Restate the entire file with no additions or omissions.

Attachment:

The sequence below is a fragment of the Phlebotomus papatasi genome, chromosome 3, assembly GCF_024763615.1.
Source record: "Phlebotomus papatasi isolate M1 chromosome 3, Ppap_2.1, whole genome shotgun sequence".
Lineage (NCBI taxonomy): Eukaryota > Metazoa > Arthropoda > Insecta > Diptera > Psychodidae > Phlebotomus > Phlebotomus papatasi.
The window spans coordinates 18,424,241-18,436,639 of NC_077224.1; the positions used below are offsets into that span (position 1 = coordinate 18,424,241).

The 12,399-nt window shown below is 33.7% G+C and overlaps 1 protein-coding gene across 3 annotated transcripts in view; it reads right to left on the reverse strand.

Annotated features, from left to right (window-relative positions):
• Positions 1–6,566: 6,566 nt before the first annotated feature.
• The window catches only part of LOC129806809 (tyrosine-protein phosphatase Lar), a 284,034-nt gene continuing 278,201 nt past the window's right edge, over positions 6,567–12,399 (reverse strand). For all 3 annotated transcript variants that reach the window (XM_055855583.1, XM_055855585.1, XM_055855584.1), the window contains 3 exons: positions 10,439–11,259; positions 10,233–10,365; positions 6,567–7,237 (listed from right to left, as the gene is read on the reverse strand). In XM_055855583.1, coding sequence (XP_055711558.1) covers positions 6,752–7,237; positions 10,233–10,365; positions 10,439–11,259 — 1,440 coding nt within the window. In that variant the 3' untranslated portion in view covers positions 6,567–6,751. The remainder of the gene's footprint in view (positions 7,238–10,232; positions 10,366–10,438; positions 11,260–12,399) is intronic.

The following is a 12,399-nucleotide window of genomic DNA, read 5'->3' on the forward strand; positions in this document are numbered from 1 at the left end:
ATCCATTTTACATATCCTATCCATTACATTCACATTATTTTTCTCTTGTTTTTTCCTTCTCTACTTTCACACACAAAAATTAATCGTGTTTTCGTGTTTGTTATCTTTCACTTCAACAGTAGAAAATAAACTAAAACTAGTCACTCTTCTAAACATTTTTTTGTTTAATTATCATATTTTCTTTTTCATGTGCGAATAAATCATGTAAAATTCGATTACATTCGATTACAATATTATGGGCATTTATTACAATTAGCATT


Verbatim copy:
The sequence below is a fragment of the Phlebotomus papatasi genome, chromosome 3, assembly GCF_024763615.1.
Source record: "Phlebotomus papatasi isolate M1 chromosome 3, Ppap_2.1, whole genome shotgun sequence".
Lineage (NCBI taxonomy): Eukaryota > Metazoa > Arthropoda > Insecta > Diptera > Psychodidae > Phlebotomus > Phlebotomus papatasi.
The window spans coordinates 18,424,241-18,436,639 of NC_077224.1; the positions used below are offsets into that span (position 1 = coordinate 18,424,241).

The 12,399-nt window shown below is 33.7% G+C and overlaps 1 protein-coding gene across 3 annotated transcripts in view; it reads right to left on the reverse strand.

Annotated features, from left to right (window-relative positions):
• Positions 1–6,566: 6,566 nt before the first annotated feature.
• The window catches only part of LOC129806809 (tyrosine-protein phosphatase Lar), a 284,034-nt gene continuing 278,201 nt past the window's right edge, over positions 6,567–12,399 (reverse strand). For all 3 annotated transcript variants that reach the window (XM_055855583.1, XM_055855585.1, XM_055855584.1), the window contains 3 exons: positions 10,439–11,259; positions 10,233–10,365; positions 6,567–7,237 (listed from right to left, as the gene is read on the reverse strand). In XM_055855583.1, coding sequence (XP_055711558.1) covers positions 6,752–7,237; positions 10,233–10,365; positions 10,439–11,259 — 1,440 coding nt within the window. In that variant the 3' untranslated portion in view covers positions 6,567–6,751. The remainder of the gene's footprint in view (positions 7,238–10,232; positions 10,366–10,438; positions 11,260–12,399) is intronic.

The following is a 12,399-nucleotide window of genomic DNA, read 5'->3' on the forward strand; positions in this document are numbered from 1 at the left end:
ATCCATTTTACATATCCTATCCATTACATTCACATTATTTTTCTCTTGTTTTTTCCTTCTCTACTTTCACACACAAAAATTAATCGTGTTTTCGTGTTTGTTATCTTTCACTTCAACAGTAGAAAATAAACTAAAACTAGTCACTCTTCTAAACATTTTTTTGTTTAATTATCATATTTTCTTTTTCATGTGCGAATAAATCATGTAAAATTCGATTACATTCGATTACAATATTATGGGCATTTATTACAATTAGCATT